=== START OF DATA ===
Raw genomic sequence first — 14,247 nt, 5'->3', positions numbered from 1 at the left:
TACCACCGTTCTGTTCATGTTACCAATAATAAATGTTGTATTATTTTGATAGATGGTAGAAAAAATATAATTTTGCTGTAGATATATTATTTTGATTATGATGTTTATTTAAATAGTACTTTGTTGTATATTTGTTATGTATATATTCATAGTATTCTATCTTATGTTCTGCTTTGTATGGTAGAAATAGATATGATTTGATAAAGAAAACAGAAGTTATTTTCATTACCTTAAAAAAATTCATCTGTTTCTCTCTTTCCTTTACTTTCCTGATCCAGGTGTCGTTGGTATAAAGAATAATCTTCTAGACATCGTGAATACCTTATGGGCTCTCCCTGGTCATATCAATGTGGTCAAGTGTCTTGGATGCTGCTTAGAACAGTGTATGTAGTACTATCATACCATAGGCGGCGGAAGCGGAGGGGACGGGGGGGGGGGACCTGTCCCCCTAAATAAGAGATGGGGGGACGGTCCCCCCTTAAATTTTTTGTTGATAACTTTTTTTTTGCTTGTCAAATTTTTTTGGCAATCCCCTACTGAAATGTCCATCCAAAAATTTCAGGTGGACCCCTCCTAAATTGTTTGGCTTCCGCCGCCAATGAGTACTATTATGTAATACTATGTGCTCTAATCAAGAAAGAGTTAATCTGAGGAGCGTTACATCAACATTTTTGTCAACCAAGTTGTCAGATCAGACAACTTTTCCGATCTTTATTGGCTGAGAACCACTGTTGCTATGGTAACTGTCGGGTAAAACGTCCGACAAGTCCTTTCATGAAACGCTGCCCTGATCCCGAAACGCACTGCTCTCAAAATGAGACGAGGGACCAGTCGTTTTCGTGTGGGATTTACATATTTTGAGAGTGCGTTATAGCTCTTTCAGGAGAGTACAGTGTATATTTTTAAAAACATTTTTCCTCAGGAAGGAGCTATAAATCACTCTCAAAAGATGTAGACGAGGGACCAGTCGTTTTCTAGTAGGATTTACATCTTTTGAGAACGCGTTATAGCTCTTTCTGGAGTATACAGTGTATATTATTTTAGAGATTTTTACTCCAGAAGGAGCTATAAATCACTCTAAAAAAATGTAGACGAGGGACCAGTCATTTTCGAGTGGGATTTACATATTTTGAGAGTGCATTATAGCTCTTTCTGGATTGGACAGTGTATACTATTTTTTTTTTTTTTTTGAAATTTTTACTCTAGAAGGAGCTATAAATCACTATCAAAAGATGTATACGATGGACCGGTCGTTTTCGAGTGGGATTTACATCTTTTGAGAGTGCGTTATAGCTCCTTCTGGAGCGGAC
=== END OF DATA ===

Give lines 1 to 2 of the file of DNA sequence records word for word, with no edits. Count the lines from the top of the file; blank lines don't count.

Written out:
Raw genomic sequence first — 14,247 nt, 5'->3', positions numbered from 1 at the left:
TACCACCGTTCTGTTCATGTTACCAATAATAAATGTTGTATTATTTTGATAGATGGTAGAAAAAATATAATTTTGCTGTAGATATATTATTTTGATTATGATGTTTATTTAAATAGTACTTTGTTGTATATTTGTTATGTATATATTCATAGTATTCTATCTTATGTTCTGCTTTGTATGGTAGAAATAGATATGATTTGATAAAGAAAACAGAAGTTATTTTCATTACCTTAAAAAAATTCATCTGTTTCTCTCTTTCCTTTACTTTCCTGATCCAGGTGTCGTTGGTATAAAGAATAATCTTCTAGACATCGTGAATACCTTATGGGCTCTCCCTGGTCATATCAATGTGGTCAAGTGTCTTGGATGCTGCTTAGAACAGTGTATGTAGTACTATCATACCATAGGCGGCGGAAGCGGAGGGGACGGGGGGGGGGGACCTGTCCCCCTAAATAAGAGATGGGGGGACGGTCCCCCCTTAAATTTTTTGTTGATAACTTTTTTTTTGCTTGTCAAATTTTTTTGGCAATCCCCTACTGAAATGTCCATCCAAAAATTTCAGGTGGACCCCTCCTAAATTGTTTGGCTTCCGCCGCCAATGAGTACTATTATGTAATACTATGTGCTCTAATCAAGAAAGAGTTAATCTGAGGAGCGTTACATCAACATTTTTGTCAACCAAGTTGTCAGATCAGACAACTTTTCCGATCTTTATTGGCTGAGAACCACTGTTGCTATGGTAACTGTCGGGTAAAACGTCCGACAAGTCCTTTCATGAAACGCTGCCCTGATCCCGAAACGCACTGCTCTCAAAATGAGACGAGGGACCAGTCGTTTTCGTGTGGGATTTACATATTTTGAGAGTGCGTTATAGCTCTTTCAGGAGAGTACAGTGTATATTTTTAAAAACATTTTTCCTCAGGAAGGAGCTATAAATCACTCTCAAAAGATGTAGACGAGGGACCAGTCGTTTTCTAGTAGGATTTACATCTTTTGAGAACGCGTTATAGCTCTTTCTGGAGTATACAGTGTATATTATTTTAGAGATTTTTACTCCAGAAGGAGCTATAAATCACTCTAAAAAAATGTAGACGAGGGACCAGTCATTTTCGAGTGGGATTTACATATTTTGAGAGTGCATTATAGCTCTTTCTGGATTGGACAGTGTATACTATTTTTTTTTTTTTTTTGAAATTTTTACTCTAGAAGGAGCTATAAATCACTATCAAAAGATGTATACGATGGACCGGTCGTTTTCGAGTGGGATTTACATCTTTTGAGAGTGCGTTATAGCTCCTTCTGGAGCGGAC